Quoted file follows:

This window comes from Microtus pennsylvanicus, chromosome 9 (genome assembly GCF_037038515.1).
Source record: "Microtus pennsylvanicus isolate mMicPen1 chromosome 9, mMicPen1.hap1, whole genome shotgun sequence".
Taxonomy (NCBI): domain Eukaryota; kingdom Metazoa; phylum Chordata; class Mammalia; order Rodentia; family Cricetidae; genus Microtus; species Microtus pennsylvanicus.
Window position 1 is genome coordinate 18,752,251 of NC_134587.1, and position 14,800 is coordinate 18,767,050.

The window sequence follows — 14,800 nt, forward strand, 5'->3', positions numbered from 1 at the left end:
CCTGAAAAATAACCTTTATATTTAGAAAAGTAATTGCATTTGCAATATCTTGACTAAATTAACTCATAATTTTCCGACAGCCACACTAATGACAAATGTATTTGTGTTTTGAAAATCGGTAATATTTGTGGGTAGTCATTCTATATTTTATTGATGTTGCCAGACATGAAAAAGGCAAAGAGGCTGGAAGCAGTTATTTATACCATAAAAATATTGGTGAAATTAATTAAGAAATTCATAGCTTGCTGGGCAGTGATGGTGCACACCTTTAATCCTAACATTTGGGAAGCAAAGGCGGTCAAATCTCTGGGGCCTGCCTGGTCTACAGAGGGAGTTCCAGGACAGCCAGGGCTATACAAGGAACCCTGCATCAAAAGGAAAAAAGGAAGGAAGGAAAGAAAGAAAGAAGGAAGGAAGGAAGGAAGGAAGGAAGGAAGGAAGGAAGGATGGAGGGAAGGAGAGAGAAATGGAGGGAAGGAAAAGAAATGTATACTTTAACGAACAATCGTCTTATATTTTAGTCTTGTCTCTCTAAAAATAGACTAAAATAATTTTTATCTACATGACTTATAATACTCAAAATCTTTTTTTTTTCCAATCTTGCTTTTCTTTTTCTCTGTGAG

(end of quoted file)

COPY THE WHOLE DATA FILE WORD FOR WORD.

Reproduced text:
This window comes from Microtus pennsylvanicus, chromosome 9 (genome assembly GCF_037038515.1).
Source record: "Microtus pennsylvanicus isolate mMicPen1 chromosome 9, mMicPen1.hap1, whole genome shotgun sequence".
Taxonomy (NCBI): domain Eukaryota; kingdom Metazoa; phylum Chordata; class Mammalia; order Rodentia; family Cricetidae; genus Microtus; species Microtus pennsylvanicus.
Window position 1 is genome coordinate 18,752,251 of NC_134587.1, and position 14,800 is coordinate 18,767,050.

The window sequence follows — 14,800 nt, forward strand, 5'->3', positions numbered from 1 at the left end:
CCTGAAAAATAACCTTTATATTTAGAAAAGTAATTGCATTTGCAATATCTTGACTAAATTAACTCATAATTTTCCGACAGCCACACTAATGACAAATGTATTTGTGTTTTGAAAATCGGTAATATTTGTGGGTAGTCATTCTATATTTTATTGATGTTGCCAGACATGAAAAAGGCAAAGAGGCTGGAAGCAGTTATTTATACCATAAAAATATTGGTGAAATTAATTAAGAAATTCATAGCTTGCTGGGCAGTGATGGTGCACACCTTTAATCCTAACATTTGGGAAGCAAAGGCGGTCAAATCTCTGGGGCCTGCCTGGTCTACAGAGGGAGTTCCAGGACAGCCAGGGCTATACAAGGAACCCTGCATCAAAAGGAAAAAAGGAAGGAAGGAAAGAAAGAAAGAAGGAAGGAAGGAAGGAAGGAAGGAAGGAAGGAAGGAAGGATGGAGGGAAGGAGAGAGAAATGGAGGGAAGGAAAAGAAATGTATACTTTAACGAACAATCGTCTTATATTTTAGTCTTGTCTCTCTAAAAATAGACTAAAATAATTTTTATCTACATGACTTATAATACTCAAAATCTTTTTTTTTTCCAATCTTGCTTTTCTTTTTCTCTGTGAG